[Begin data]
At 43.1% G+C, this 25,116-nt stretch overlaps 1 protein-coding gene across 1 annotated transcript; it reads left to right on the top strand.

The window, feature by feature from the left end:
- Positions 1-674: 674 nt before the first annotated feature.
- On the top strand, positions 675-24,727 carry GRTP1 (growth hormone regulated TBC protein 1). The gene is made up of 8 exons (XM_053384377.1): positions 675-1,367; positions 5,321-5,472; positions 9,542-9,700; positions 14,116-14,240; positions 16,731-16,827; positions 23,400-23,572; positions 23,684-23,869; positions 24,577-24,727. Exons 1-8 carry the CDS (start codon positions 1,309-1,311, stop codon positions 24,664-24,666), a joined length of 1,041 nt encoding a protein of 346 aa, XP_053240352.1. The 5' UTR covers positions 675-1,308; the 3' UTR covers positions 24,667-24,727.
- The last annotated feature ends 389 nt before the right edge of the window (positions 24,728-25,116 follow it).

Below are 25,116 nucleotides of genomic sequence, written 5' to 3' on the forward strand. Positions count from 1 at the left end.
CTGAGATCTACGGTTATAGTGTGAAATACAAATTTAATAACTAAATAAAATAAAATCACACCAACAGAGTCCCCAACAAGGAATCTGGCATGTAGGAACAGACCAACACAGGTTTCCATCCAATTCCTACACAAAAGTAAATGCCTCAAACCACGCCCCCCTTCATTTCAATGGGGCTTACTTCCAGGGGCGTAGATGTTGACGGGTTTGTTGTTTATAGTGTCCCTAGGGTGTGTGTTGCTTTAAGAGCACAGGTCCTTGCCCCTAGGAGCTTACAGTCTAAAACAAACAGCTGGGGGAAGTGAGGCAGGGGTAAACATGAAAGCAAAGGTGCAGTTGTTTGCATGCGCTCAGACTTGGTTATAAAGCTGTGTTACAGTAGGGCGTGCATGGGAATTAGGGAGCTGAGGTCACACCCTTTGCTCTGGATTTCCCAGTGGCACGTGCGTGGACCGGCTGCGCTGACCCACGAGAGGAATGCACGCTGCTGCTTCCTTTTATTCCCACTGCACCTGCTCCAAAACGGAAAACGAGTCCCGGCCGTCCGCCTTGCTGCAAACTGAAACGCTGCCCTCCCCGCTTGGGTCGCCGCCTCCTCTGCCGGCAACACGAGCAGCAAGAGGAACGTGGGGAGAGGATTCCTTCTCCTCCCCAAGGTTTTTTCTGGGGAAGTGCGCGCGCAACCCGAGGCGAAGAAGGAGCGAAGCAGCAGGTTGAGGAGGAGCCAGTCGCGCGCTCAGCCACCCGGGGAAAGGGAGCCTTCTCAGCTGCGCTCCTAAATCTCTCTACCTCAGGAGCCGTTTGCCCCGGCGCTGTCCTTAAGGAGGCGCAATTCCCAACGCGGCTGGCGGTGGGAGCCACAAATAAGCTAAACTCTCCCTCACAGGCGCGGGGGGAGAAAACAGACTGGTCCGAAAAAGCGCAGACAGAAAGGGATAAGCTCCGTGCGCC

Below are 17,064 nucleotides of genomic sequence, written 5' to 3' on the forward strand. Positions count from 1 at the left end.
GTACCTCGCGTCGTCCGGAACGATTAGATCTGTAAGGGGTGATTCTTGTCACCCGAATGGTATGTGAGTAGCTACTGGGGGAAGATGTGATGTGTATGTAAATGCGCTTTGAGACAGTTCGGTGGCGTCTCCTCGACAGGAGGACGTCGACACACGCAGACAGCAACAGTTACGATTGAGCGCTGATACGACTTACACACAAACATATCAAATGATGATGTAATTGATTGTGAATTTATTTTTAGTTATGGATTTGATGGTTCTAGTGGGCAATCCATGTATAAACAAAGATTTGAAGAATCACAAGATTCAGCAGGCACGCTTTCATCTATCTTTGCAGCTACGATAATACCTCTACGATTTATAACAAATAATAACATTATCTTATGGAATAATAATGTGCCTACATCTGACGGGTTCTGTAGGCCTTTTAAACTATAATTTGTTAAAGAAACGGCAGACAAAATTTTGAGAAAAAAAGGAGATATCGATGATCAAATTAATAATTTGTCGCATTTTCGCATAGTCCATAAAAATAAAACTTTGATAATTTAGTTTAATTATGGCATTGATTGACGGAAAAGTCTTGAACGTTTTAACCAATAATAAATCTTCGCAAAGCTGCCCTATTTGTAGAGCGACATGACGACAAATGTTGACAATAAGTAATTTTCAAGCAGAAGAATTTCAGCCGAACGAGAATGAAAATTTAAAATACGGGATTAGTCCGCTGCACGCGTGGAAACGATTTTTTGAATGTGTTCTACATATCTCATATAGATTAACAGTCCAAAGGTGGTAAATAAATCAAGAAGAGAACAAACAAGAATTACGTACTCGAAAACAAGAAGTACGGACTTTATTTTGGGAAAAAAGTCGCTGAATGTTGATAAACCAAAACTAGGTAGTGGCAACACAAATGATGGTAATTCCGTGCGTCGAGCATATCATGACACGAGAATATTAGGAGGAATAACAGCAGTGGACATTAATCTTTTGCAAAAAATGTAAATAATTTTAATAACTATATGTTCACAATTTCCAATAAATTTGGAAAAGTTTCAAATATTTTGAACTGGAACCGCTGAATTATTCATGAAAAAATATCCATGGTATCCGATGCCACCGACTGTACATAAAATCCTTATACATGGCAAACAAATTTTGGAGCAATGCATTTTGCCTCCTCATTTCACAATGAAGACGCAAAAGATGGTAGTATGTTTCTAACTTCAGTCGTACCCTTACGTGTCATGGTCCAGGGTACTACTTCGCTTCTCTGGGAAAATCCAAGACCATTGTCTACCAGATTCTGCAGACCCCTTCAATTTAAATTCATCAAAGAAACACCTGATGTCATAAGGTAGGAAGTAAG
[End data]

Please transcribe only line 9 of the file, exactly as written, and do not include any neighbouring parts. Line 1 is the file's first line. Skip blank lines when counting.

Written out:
GTACCTCGCGTCGTCCGGAACGATTAGATCTGTAAGGGGTGATTCTTGTCACCCGAATGGTATGTGAGTAGCTACTGGGGGAAGATGTGATGTGTATGTAAATGCGCTTTGAGACAGTTCGGTGGCGTCTCCTCGACAGGAGGACGTCGACACACGCAGACAGCAACAGTTACGATTGAGCGCTGATACGACTTACACACAAACATATCAAATGATGATGTAATTGATTGTGAATTTATTTTTAGTTATGGATTTGATGGTTCTAGTGGGCAATCCATGTATAAACAAAGATTTGAAGAATCACAAGATTCAGCAGGCACGCTTTCATCTATCTTTGCAGCTACGATAATACCTCTACGATTTATAACAAATAATAACATTATCTTATGGAATAATAATGTGCCTACATCTGACGGGTTCTGTAGGCCTTTTAAACTATAATTTGTTAAAGAAACGGCAGACAAAATTTTGAGAAAAAAAGGAGATATCGATGATCAAATTAATAATTTGTCGCATTTTCGCATAGTCCATAAAAATAAAACTTTGATAATTTAGTTTAATTATGGCATTGATTGACGGAAAAGTCTTGAACGTTTTAACCAATAATAAATCTTCGCAAAGCTGCCCTATTTGTAGAGCGACATGACGACAAATGTTGACAATAAGTAATTTTCAAGCAGAAGAATTTCAGCCGAACGAGAATGAAAATTTAAAATACGGGATTAGTCCGCTGCACGCGTGGAAACGATTTTTTGAATGTGTTCTACATATCTCATATAGATTAACAGTCCAAAGGTGGTAAATAAATCAAGAAGAGAACAAACAAGAATTACGTACTCGAAAACAAGAAGTACGGACTTTATTTTGGGAAAAAAGTCGCTGAATGTTGATAAACCAAAACTAGGTAGTGGCAACACAAATGATGGTAATTCCGTGCGTCGAGCATATCATGACACGAGAATATTAGGAGGAATAACAGCAGTGGACATTAATCTTTTGCAAAAAATGTAAATAATTTTAATAACTATATGTTCACAATTTCCAATAAATTTGGAAAAGTTTCAAATATTTTGAACTGGAACCGCTGAATTATTCATGAAAAAATATCCATGGTATCCGATGCCACCGACTGTACATAAAATCCTTATACATGGCAAACAAATTTTGGAGCAATGCATTTTGCCTCCTCATTTCACAATGAAGACGCAAAAGATGGTAGTATGTTTCTAACTTCAGTCGTACCCTTACGTGTCATGGTCCAGGGTACTACTTCGCTTCTCTGGGAAAATCCAAGACCATTGTCTACCAGATTCTGCAGACCCCTTCAATTTAAATTCATCAAAGAAACACCTGATGTCATAAGGTAGGAAGTAAG